It’s been said that if you practice a behavior for 30 days you can develop a new habit, good or bad. In that case, a habit is an intentionally learned behavior. Is that what happens in drug addiction? Do users intentionally use repeatedly and for long enough to form a bad habit? An animal study suggests that drug addiction may have different roots, and antibiotic therapy could help derail addictive habits.
Two Ideas About the Cause of Drug Habits
Quite apart from the psychosocial underpinnings of drug use, there are two prevailing hypotheses about what actually drives drug addiction:
- The effects of drug use are so highly valued by those who use them that users are willing to continue using and seek out the drug.
- Drug use becomes a habit. The person who uses is almost incapable of cessation because of the power of the behavioral habit.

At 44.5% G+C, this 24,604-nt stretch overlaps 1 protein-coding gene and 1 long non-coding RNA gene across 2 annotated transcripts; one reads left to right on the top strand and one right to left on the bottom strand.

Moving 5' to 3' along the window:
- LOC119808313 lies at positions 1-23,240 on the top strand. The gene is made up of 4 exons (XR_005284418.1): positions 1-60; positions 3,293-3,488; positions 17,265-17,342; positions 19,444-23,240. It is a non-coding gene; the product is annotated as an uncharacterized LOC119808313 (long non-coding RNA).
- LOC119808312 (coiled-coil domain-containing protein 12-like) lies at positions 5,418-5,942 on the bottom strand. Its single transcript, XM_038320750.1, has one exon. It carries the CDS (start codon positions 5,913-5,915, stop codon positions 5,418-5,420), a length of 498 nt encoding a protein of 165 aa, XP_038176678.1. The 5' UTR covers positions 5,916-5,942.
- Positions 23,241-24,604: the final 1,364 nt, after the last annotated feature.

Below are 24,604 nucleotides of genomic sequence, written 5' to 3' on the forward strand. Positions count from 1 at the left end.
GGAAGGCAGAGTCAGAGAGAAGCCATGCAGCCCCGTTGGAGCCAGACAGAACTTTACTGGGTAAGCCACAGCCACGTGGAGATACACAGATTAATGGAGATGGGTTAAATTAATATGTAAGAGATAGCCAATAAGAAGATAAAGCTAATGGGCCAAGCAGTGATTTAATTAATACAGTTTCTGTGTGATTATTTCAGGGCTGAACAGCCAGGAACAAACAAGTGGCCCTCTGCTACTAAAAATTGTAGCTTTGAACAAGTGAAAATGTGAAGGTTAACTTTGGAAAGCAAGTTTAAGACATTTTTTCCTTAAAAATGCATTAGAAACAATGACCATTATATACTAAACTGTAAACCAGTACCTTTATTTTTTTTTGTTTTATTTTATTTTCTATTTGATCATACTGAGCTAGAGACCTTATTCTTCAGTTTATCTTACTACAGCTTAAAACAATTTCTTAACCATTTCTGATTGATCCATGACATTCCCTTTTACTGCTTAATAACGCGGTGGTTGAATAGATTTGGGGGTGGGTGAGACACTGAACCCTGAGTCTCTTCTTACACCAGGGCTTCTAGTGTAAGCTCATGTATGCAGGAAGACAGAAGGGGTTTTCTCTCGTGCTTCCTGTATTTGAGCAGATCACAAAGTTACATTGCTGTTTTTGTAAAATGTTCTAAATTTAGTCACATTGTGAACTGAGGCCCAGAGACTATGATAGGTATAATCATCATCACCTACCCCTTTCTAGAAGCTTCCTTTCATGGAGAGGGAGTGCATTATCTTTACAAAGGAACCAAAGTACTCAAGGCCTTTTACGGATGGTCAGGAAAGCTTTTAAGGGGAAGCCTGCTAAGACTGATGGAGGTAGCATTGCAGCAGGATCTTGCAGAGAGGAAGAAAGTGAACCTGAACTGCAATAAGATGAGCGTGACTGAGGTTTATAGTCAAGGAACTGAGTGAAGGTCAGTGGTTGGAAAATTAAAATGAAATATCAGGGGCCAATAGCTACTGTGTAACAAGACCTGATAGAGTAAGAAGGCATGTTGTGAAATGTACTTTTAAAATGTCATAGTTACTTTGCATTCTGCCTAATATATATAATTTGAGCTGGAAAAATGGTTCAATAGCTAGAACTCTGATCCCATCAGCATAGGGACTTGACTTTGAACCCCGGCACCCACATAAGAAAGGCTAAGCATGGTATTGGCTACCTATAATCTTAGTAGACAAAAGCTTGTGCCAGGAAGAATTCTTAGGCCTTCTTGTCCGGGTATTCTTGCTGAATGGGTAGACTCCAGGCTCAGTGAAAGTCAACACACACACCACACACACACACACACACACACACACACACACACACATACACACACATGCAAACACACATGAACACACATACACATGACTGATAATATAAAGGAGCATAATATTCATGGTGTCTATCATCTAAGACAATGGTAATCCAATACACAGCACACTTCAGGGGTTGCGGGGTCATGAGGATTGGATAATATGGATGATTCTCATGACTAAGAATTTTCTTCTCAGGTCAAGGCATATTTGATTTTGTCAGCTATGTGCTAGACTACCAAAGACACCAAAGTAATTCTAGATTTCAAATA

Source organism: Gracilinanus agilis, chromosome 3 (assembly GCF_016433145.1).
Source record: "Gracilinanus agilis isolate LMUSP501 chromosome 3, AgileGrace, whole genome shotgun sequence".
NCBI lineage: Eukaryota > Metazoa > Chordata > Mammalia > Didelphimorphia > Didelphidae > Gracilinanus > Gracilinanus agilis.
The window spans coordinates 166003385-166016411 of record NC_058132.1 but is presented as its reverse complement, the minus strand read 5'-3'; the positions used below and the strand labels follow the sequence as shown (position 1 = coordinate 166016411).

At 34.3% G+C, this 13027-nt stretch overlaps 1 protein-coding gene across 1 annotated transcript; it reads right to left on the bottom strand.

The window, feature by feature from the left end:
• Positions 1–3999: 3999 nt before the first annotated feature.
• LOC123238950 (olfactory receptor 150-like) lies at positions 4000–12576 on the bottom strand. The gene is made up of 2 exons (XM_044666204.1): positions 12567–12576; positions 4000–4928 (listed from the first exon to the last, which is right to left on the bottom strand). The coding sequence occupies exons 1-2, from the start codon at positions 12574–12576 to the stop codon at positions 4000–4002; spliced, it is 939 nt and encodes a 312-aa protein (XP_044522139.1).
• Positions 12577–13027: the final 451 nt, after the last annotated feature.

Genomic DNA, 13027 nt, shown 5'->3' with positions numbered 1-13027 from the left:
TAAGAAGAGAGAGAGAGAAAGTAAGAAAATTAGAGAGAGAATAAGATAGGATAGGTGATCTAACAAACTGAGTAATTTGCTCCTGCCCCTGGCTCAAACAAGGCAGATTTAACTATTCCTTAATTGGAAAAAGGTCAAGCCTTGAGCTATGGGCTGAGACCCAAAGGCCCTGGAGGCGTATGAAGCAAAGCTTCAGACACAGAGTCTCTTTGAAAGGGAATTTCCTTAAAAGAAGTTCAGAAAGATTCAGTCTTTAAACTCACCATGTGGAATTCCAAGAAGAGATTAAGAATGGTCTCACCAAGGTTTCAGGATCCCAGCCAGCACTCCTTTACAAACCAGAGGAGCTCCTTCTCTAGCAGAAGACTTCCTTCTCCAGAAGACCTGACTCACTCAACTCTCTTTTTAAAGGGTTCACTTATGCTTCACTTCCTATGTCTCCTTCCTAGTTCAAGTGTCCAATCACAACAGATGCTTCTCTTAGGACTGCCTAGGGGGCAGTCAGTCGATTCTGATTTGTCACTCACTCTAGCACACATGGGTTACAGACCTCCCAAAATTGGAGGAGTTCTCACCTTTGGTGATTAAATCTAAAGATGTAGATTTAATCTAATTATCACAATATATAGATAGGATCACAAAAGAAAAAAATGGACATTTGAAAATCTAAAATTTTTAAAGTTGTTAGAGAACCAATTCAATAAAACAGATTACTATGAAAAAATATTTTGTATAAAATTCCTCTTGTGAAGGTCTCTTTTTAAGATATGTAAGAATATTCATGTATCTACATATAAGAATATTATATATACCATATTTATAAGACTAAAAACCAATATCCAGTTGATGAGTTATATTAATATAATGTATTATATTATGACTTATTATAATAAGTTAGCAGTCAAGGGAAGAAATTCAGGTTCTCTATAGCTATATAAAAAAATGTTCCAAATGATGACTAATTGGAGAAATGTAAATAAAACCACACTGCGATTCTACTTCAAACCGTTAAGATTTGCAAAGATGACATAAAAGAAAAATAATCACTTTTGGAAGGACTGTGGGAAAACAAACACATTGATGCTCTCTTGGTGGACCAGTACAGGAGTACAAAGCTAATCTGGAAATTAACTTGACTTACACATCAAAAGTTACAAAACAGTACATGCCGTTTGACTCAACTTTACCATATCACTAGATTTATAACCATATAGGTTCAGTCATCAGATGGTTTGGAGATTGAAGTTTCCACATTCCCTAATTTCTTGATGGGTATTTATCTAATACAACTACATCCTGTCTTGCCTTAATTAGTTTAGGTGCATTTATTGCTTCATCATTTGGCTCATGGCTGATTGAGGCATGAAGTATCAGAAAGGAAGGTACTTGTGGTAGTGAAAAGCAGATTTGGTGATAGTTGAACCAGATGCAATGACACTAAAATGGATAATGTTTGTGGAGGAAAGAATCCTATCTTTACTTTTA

The Australian study concluded that use of cocaine increases a person’s propensity for habit formation, and not only in terms of drug use. Commenting on the study, Dr. Laura Corbit from the University of Sydney’s School of Psychology says that giving cocaine users an antioxidant like N-acetylcysteine (NAC) can actually prevent the enhanced habit learning which feeds drug addiction. For their research, scientists treated some rats with cocaine and left others untreated to act as a control group. It was observed that rats that had been treated with cocaine were quick to form habits, while the untreated control rats stayed flexible and did not demonstrate habituation. When the researchers examined the rats they found that cocaine had not impacted the habit-forming regions of the brain, but instead had caused alterations in the regions associated with flexible decision-making. It was concluded that the diminished ability to make new and changing decisions is what actually promotes drug habit formation. Investigators next created a third group. Some rats were given the antioxidant NAC concurrent with the administration of cocaine. So there were control rats with no cocaine, rats exposed to cocaine and rats given cocaine and NAC at the same time. Upon examination it was found that the rats who had received NAC along with cocaine exhibited a remarkable difference. Unlike the cocaine-only exposed rats, these brains appeared identical to the drug-free rats. There was no impairment to the flexibility brain area. The NAC appeared to block the negative brain effects of cocaine. Thus, rather than being habit-driven, these rats continued to be able to make flexible, goal-oriented decisions even though they had been receiving cocaine. Rigid cognition affects a host of decisions and choices. Among other things it can lead to addiction. But when NAC is administered it successfully lowers a cocaine user’s cravings and that, in turn, makes it less likely that relapses will occur. The study team believes that more research will confirm their findings and be able to explore adjunct recovery treatments. At present, cognitive behavioral therapy (CBT) is the most successful treatment for addressing cocaine addiction. This therapy concentrates on changing thought patterns (habits) in order to change behavior habits. It seems likely that giving cocaine users in recovery regular doses of NAC could boost their ability to benefit from CBT. If thinking habits drive behavioral habits, then it is crucial that the brain be free to create new ways of thinking.